Dogma is a coward’s refuge.
And it isn’t the same as faith.
Faith is a choice to believe in something–a god, a doctrine, a political philosophy, a person’s character–in the face of evidence to the contrary.
Dogma is a refusal to believe in something because it differs from what you choose to believe.
Faith need not exclude other beliefs; if I choose to believe a thing and you choose to believe something else, we can discuss our disagreement. Or not. We can still respect each other. Your belief does not diminish mine, nor mine yours. Faith allows that we may both be right.
Dogma, though, is entirely about exclusion. If I choose to believe a thing and you choose to believe something else, there is only one outcome: you must be wrong, and I must prove it, or stick with the dispute until you let it go, or shout you down. Because your belief is a threat to mine. If you are right, the thinking of dogma goes, I must be wrong, so I can never accept the possibility that you are right.
Watching–or engaging in–a debate between people of faith, who genuinely seek to understand each other’s point of view, is a joy. Voices may rise, emotions may become heated, but at the end, both parties leave understanding more than when the debate started. And so does anyone who witnessed the exchange.
A debate between people of dogma, on the other hand, is all about winning. When the only possibility in my mind is that I am right and you are wrong, I cannot grow–I can only bring you to my way of thinking. Or I can shut you down. Arguments of dogma are often little better than adult versions of the classic kids’ argument: Is not! Is too! Is not! The best we can gain from an argument of dogma is training in logical and rhetorical jiu jitsu, the art of standing a point on its head and picking it apart until it no longer resembles its original form. At its worst, dogma brings bloodshed.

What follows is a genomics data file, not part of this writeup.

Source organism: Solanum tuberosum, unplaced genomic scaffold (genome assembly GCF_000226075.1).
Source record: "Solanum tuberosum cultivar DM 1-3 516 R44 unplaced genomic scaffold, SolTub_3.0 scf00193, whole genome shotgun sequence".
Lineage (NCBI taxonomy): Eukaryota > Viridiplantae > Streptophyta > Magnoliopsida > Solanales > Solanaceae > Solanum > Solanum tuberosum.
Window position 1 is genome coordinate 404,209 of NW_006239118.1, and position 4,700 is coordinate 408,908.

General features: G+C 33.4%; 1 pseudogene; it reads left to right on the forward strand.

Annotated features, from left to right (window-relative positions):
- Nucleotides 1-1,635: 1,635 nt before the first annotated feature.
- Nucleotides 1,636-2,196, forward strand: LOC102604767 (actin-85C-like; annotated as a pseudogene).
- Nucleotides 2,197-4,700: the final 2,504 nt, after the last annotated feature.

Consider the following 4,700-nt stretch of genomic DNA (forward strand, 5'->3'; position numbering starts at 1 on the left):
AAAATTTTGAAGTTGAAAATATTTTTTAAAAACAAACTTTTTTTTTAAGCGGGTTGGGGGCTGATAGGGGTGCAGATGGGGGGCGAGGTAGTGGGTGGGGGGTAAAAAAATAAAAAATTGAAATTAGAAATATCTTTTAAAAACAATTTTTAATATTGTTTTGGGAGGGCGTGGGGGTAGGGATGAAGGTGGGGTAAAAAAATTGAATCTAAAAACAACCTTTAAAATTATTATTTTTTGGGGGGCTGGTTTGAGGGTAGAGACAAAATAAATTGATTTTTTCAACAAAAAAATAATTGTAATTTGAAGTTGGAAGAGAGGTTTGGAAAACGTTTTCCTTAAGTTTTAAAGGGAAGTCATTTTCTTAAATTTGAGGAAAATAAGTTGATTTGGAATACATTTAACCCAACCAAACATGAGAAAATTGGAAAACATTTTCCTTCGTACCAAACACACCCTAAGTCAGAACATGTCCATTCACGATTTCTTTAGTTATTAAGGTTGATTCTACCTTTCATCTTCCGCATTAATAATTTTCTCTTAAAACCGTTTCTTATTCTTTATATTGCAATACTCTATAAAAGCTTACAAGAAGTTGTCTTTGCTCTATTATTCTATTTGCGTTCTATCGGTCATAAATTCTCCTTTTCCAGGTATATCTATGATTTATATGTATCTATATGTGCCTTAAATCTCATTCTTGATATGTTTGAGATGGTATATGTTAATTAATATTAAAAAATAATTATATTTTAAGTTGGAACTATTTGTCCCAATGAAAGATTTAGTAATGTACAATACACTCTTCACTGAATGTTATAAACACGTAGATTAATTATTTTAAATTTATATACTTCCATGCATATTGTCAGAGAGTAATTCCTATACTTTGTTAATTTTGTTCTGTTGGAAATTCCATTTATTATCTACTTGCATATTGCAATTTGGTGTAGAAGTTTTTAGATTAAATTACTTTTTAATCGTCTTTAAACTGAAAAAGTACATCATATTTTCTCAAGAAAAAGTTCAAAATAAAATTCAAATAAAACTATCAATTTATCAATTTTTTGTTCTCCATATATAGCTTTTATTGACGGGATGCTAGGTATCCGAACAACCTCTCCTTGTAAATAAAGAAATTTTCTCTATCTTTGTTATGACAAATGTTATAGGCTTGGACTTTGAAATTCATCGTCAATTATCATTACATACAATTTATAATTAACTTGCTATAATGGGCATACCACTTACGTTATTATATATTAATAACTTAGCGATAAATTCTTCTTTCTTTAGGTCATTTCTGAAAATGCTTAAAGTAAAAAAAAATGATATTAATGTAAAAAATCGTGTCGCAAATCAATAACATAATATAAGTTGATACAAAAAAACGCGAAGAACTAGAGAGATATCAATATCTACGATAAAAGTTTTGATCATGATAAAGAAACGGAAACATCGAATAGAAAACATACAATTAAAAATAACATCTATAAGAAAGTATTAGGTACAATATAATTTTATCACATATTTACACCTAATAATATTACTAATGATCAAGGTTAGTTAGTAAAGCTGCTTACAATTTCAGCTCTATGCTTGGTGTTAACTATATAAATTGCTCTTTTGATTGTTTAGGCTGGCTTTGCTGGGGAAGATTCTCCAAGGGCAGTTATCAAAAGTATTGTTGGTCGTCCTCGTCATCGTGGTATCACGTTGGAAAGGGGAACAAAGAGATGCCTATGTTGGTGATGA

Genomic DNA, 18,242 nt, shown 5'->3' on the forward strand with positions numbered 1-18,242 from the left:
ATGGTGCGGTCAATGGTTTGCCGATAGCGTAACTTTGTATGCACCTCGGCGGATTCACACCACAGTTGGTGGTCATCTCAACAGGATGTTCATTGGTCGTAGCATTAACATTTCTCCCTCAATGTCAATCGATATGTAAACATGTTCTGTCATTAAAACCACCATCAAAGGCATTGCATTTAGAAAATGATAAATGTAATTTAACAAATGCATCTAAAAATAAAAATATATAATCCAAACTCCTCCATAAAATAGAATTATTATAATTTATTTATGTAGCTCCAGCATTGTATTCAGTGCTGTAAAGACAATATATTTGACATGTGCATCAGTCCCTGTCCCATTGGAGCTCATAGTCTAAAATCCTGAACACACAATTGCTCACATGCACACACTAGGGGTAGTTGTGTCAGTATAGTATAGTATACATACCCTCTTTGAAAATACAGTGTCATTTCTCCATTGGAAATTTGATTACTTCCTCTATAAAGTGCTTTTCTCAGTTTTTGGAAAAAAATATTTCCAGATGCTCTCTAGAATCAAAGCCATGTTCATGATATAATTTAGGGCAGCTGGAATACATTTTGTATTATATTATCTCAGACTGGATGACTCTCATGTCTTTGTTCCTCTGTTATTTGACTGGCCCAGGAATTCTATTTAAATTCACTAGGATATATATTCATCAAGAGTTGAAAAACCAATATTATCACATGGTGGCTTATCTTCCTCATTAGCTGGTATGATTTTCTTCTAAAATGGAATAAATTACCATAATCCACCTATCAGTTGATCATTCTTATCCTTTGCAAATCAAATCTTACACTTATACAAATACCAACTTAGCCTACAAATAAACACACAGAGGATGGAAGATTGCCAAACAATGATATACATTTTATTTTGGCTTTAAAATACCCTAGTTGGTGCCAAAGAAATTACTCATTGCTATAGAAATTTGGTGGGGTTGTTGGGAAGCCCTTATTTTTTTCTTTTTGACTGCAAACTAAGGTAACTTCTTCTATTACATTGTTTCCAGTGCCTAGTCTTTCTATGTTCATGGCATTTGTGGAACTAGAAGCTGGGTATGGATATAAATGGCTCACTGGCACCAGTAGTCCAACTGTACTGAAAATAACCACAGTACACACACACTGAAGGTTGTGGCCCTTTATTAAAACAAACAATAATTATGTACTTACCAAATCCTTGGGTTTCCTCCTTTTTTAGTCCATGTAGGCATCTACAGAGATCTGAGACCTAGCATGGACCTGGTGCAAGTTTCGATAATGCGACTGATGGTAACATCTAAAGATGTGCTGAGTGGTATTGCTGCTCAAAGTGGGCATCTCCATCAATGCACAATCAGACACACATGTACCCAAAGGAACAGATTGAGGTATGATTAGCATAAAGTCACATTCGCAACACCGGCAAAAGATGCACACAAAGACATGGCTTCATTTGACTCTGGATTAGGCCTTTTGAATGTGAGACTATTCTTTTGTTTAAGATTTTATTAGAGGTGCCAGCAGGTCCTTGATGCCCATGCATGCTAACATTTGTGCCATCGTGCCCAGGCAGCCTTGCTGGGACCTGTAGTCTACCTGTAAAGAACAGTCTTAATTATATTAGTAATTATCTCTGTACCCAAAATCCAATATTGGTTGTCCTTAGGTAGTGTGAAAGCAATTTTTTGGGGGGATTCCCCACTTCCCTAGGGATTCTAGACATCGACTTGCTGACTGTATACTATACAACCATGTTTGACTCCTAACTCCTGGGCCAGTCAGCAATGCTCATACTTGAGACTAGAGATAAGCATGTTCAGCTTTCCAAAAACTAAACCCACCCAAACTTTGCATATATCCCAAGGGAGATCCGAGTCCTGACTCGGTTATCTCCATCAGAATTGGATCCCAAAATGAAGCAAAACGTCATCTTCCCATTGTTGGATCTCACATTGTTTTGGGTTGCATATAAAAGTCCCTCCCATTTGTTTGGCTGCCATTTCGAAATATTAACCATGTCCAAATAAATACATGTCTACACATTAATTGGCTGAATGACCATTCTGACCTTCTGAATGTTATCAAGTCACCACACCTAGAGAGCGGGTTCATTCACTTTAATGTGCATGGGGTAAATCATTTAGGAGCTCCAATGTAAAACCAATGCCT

Faith is much more difficult to attain than dogma. Faith requires we understand why we choose to believe as we do. It requires we accept other points of view and strive to understand them.
Dogma is often a stepping stone on the way to faith. But too often, we stop at dogma and never make the effort to attain faith. Too often, we demand dogma of those we choose to lead us. We cheat ourselves, thinking winning is more important than understanding.
Faith and understanding demand more of us than dogma and winning. They are harder to attain. They lie on the far side of effort, thought, questions, and fear, and so they are the product of courage. There’s no courage in simply rejecting all conflicting views.
Let’s demand faith instead of dogma, of ourselves and our leaders. Let’s demand our leaders make the effort to understand. Let’s demand courageous leaders, not cowards.